“When I use a word,’ Humpty Dumpty said in rather a scornful tone, ‘it means just what I choose it to mean — neither more nor less.’
’The question is,’ said Alice, ‘whether you can make words mean so many different things.’
I love it when my 89 year young mother decides to start reading the Bible. She’s had some interest for a while now and has been going to church regularly with some friends of hers but that old Rainbow Girls edition of the KJV just wasn’t cutting it when it came time to read the Bible. “I just don’t understand it” she would say. So we got her a New Living Translation, which is the one my wife uses. It’s made all the difference. Continue reading
In a recent Discipleship community class there was a discussion about the difference between faith and unbelief. The scope of the conversation was rather large but one particular vein caught my attention.
It started with a couple of people talking about praying for “prodigal” children for years and waiting on the Lord to work in their life. Continue reading
I’m working on a new post for this week, in the meantime, I thought some of you might enjoy this little piece from Peter Enns.
we talk about God too much (what with the internet and our iPhones and all)
I’m not sure where this came from.
Maybe when I was buttoning my shirt this morning, on the way to teach an adult class at a local church–another among countless other classes where I am, once again, going to talk about God.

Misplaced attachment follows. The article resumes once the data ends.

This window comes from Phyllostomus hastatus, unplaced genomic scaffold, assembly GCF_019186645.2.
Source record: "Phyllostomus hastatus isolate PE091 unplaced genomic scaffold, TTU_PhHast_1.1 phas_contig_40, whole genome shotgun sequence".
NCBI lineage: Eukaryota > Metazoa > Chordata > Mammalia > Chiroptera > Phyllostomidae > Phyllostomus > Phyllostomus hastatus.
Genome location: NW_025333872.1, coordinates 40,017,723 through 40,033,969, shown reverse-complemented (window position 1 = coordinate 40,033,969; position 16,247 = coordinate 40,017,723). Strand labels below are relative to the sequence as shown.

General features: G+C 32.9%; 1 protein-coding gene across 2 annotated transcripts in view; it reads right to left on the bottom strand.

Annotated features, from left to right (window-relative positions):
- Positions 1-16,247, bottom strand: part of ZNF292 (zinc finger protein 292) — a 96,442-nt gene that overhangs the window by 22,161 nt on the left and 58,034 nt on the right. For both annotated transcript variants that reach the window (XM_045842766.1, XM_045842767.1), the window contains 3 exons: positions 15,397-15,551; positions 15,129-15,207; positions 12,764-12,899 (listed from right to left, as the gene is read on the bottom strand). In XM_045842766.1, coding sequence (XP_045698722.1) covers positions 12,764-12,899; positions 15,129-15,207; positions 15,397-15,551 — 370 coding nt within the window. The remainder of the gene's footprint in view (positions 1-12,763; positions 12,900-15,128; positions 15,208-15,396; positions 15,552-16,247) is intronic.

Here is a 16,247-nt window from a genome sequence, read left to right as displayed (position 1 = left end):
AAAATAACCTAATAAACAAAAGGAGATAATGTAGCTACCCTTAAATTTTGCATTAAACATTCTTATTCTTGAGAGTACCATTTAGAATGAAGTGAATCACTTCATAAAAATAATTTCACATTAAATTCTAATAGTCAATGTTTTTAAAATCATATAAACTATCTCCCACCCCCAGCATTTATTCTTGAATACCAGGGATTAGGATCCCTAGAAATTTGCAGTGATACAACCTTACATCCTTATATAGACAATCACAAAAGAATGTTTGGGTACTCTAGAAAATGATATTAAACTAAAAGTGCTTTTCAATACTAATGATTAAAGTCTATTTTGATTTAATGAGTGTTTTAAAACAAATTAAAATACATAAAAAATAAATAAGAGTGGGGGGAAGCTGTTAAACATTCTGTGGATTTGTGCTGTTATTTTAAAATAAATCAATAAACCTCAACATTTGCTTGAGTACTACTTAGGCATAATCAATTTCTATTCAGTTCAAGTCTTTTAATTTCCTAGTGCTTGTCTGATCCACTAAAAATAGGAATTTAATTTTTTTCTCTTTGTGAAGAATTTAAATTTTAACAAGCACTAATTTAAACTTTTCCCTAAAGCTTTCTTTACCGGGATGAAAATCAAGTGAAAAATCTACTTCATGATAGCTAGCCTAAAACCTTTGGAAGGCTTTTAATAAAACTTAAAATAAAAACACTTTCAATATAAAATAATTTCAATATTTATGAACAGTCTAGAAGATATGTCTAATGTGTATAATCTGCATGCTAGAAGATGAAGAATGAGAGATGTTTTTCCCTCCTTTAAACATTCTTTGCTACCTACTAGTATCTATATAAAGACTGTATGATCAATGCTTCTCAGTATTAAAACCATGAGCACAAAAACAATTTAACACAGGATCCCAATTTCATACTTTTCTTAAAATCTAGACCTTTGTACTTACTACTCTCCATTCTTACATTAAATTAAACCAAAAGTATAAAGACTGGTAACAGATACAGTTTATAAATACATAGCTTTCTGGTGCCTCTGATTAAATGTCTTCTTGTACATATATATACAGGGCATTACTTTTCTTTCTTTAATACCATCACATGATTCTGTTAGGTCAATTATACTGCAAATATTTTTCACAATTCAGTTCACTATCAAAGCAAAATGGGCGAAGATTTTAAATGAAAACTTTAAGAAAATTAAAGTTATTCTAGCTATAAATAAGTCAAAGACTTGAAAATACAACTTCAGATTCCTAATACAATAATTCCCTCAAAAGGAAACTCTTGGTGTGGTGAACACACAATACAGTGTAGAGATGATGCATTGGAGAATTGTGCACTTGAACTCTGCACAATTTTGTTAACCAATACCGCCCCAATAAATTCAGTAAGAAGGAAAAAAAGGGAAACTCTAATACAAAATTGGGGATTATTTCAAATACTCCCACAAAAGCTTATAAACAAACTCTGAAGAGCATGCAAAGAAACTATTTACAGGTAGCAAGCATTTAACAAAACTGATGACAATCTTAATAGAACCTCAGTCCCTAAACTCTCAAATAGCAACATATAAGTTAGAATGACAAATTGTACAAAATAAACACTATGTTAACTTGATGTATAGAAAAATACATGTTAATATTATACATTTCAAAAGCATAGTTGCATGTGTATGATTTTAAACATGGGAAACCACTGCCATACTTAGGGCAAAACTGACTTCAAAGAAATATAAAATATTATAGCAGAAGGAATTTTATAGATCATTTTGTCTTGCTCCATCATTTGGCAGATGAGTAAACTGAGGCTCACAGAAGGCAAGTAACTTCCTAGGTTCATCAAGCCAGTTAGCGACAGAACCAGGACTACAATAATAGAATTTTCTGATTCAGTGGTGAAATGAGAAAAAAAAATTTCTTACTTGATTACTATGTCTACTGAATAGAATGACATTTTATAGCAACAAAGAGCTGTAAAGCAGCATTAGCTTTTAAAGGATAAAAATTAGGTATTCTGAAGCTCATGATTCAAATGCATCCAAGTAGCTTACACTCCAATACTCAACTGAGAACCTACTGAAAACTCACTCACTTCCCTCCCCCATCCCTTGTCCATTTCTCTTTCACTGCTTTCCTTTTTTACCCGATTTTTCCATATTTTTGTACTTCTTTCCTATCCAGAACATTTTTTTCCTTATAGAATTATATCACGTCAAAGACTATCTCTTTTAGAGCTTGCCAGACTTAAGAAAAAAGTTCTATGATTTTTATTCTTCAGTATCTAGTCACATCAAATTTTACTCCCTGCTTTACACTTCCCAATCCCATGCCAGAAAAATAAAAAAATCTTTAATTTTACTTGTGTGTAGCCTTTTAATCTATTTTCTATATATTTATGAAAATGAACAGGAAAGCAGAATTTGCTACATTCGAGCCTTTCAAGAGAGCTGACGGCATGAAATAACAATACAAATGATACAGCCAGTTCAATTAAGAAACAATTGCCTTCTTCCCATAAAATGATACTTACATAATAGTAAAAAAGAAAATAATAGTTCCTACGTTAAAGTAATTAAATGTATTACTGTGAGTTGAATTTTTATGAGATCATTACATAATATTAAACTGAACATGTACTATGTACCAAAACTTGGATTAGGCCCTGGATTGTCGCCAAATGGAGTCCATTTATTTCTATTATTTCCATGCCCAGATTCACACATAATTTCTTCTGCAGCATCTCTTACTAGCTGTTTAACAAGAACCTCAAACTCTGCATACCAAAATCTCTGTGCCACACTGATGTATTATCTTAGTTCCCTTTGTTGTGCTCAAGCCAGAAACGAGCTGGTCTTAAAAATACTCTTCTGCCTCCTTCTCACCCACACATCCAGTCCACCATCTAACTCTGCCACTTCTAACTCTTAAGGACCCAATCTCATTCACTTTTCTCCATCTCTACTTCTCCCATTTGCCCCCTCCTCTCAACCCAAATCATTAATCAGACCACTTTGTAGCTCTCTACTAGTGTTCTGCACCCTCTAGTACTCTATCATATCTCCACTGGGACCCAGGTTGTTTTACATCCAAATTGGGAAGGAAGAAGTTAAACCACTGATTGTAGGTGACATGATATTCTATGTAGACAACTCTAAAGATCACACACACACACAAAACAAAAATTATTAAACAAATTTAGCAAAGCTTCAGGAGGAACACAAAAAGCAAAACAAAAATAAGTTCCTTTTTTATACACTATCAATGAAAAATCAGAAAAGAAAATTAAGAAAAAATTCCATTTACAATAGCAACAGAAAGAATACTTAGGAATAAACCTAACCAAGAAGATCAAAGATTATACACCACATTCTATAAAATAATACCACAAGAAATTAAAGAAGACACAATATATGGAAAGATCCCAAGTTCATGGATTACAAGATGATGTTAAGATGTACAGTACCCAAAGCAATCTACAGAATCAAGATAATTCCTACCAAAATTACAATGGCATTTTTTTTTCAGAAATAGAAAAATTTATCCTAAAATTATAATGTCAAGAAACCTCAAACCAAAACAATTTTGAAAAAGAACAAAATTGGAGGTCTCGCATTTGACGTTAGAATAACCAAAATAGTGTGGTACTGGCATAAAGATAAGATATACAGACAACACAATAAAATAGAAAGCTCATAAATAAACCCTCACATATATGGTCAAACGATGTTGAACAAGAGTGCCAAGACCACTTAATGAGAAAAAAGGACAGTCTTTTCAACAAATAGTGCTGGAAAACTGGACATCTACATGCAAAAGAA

God must be bored out of his mind.
We have a lot of free time here in the modern west, a lot of access to information, and many means for communicating that information.
And we religious types have the luxury of time to turn God over and over in our heads. Over and over. Again and again.
Nothing wrong with thinking, of course, but it can become habit-forming–especially thinking about God.
In my experience, the more we think about anything, the more we become viscerally committed to our ideas and the false security we gain for our fragile life-narratives from holding tightly to those ideas.
We actually do become addicted to our thoughts, those beautiful thoughts. We love them so much.
And the more personally meaningful the thoughts, the tighter our grasp, the greater our addiction–and the more we fight to hold on.
I am coming to the conclusion more and more that the most interesting people to listen to when talking about God are those who have suffered enough to know that their thoughts are never meant to be confused with the real thing.
I find it more interesting to listen to a “uneducated” Nigerian father talk about his faith in God after his daughter was kidnapped by Boco Haram than a western educated white male who is genuinely skillful and adept at explaining biblical texts.
The latter is fine, of course. Maybe even quite interesting. But I don’t think I will come face to face with God in the same way as when this Nigeran father opens his mouth to speak, a man with less free time on his hands and a spotty internet connection.
I don’t wish suffering on anyone, and most of us here on this side of the Atlantic don’t suffer the same atrocities as other world citizens.
And that’s O.K.
If we could tap into our own pain, to those places where we suffer (and we all do), we might find ourselves reducing the background noise of our wordy thought-worlds.
Perhaps we would find ourselves talking less, fighting less, embarrassing ourselves less, alienating others less, and finding more peace.
Perhaps. Let me think about it.